Last week, Kyle Boelte reviewed On Immunity by Eula Biss, delving into its lengthy history of inoculation and public health. At the Harper’s blog, Jeffery Gleaves talks with Biss as part of their Six Questions feature, asking her about Susan Sontag, public versus private danger and the relationship between capitalism and anti-vaccination sentiment.
Did Sontag need to be more ‘momish’? And if she had been—or if she had more children to drop off with the in-laws or the babysitters—would she have been the same writer? Would we have the legacy of her provocative ideas, in criticism and fiction? The grey-streaked eminence of Sontag aside, how do the rest of us mortals negotiate the balance between selfhood and motherhood? Is stopping at one child the answer, or at least the beginning of one?
You can tell how serious people are by looking at their books.
W. H. Auden
“Only thing Fitzgerald wrote that will last is THE GREAT GATSBY—- the rest (TENDER IS THE NIGHT, THE LAST TYCOON) is midcult junk.”
From As Consciousness Is Harnessed to Flesh: Journals and Notebooks 1964-1980, by Susan Sontag. Farrar, Straus & Giroux, page 409. This quotation is from 1976.
Sunday Sontag — “Stir up a shitstorm” Edition!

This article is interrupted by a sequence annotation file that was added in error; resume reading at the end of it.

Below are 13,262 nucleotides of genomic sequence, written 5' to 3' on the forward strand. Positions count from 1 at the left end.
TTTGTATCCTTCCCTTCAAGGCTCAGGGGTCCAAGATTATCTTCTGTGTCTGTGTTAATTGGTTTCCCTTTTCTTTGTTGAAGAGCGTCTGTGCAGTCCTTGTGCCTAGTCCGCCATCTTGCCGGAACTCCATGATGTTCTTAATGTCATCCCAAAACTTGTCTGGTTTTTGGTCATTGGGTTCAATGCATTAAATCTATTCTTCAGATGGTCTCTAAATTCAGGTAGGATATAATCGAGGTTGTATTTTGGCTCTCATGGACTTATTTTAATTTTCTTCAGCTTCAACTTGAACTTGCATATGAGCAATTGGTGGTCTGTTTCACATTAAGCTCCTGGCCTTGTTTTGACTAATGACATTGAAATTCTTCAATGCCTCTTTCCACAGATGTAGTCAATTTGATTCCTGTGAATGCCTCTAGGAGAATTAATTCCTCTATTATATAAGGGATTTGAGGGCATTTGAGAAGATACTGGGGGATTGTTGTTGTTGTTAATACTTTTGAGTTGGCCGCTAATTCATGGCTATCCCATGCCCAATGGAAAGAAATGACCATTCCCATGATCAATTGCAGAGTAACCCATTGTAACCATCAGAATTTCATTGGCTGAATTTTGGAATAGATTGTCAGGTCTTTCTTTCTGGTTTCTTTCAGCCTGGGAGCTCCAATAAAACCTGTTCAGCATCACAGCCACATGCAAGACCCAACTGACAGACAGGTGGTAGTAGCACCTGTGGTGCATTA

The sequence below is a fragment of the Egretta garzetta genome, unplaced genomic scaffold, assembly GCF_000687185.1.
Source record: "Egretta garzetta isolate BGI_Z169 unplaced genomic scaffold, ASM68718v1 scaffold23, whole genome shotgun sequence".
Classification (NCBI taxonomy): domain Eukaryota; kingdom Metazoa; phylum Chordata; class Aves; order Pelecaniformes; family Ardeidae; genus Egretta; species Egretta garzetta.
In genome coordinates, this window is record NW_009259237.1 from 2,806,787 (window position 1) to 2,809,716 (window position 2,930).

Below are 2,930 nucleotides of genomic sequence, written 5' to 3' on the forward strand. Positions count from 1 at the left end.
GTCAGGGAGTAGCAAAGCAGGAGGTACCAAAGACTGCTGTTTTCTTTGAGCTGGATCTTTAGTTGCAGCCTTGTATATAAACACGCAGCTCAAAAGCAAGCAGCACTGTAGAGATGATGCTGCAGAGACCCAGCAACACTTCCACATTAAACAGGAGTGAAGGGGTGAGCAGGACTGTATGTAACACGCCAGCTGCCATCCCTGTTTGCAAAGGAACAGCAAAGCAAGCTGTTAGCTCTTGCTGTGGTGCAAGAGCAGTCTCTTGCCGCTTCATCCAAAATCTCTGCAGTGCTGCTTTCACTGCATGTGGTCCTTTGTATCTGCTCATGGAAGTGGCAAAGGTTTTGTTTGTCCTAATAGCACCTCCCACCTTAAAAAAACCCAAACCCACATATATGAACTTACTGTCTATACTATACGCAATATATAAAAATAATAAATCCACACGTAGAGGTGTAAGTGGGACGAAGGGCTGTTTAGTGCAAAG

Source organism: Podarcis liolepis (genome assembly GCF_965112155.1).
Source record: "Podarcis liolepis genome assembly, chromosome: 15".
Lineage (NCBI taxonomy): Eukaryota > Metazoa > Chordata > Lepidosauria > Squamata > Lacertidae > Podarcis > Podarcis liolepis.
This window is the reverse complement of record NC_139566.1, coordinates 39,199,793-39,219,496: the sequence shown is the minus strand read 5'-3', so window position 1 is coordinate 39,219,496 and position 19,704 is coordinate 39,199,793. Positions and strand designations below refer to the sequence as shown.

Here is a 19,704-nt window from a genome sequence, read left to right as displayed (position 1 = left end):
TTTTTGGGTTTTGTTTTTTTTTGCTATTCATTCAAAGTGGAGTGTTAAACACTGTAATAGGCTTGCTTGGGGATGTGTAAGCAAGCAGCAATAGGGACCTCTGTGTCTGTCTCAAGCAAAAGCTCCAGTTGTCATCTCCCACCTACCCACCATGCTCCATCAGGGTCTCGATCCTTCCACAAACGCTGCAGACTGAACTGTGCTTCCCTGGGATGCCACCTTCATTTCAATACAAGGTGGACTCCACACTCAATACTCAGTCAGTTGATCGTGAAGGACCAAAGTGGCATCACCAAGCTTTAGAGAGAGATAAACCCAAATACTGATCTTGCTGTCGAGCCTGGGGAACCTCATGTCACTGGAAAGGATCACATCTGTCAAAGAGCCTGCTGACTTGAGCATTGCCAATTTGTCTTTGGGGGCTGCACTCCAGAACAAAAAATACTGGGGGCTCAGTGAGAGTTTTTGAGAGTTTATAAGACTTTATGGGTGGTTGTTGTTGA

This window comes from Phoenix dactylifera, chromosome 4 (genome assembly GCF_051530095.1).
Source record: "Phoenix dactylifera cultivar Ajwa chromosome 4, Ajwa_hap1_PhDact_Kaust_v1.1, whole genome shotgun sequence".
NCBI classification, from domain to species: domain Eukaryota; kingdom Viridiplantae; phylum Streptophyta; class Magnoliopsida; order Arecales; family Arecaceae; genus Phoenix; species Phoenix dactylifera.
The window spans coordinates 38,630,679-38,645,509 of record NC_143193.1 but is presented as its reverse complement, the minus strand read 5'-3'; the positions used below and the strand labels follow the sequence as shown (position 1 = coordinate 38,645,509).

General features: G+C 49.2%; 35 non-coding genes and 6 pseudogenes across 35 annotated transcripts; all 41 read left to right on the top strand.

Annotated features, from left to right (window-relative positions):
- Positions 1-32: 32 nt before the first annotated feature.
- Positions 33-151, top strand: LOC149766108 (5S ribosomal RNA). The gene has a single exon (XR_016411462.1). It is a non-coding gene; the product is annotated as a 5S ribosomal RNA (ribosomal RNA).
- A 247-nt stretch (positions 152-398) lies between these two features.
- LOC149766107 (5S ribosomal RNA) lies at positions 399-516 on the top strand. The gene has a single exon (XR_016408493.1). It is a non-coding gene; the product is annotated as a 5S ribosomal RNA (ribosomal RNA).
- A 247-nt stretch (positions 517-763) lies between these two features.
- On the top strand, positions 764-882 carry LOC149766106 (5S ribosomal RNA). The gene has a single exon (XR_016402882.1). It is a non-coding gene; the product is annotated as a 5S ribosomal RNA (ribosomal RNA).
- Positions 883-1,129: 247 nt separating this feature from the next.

"Saying that Susan Sontag belongs to “the photography police” is hitting below the belt. It was only after I finished reading Believing Is Seeing and went back to Sontag’s writings on photography that I began to see that Errol Morris, this dogged seeker of truth, had been less than fully truthful.”
Bill Morris, reviewing Errol Morris’ Believing is Seeing.
This post is part of our “Best of 2011” series, which highlights exceptional original pieces that have been published on The Millions this year.
Book lovers love to watch two heavyweights slug it out. Bloodshed, though not necessary, is always welcome. Think of Paul Verlaine shooting his lover, Arthur Rimbaud, in the wrist. Think of Norman Mailer head-butting Gore Vidal for lumping Mailer with Henry Miller and Charles Manson as the misogynistic troika “3-M.” Or, less bloodily, think of Truman Capote hissing that Jack Kerouac’s writing was mere “typing.” Or Mary McCarthy claiming that every word Lillian Hellman wrote was a lie, including “and” and “the.” Or Richard Ford spitting on Colson Whitehead over his negative review of Ford’s A Multitude of Sins. Yes, we all love a good smackdown, regardless of the body fluids involved.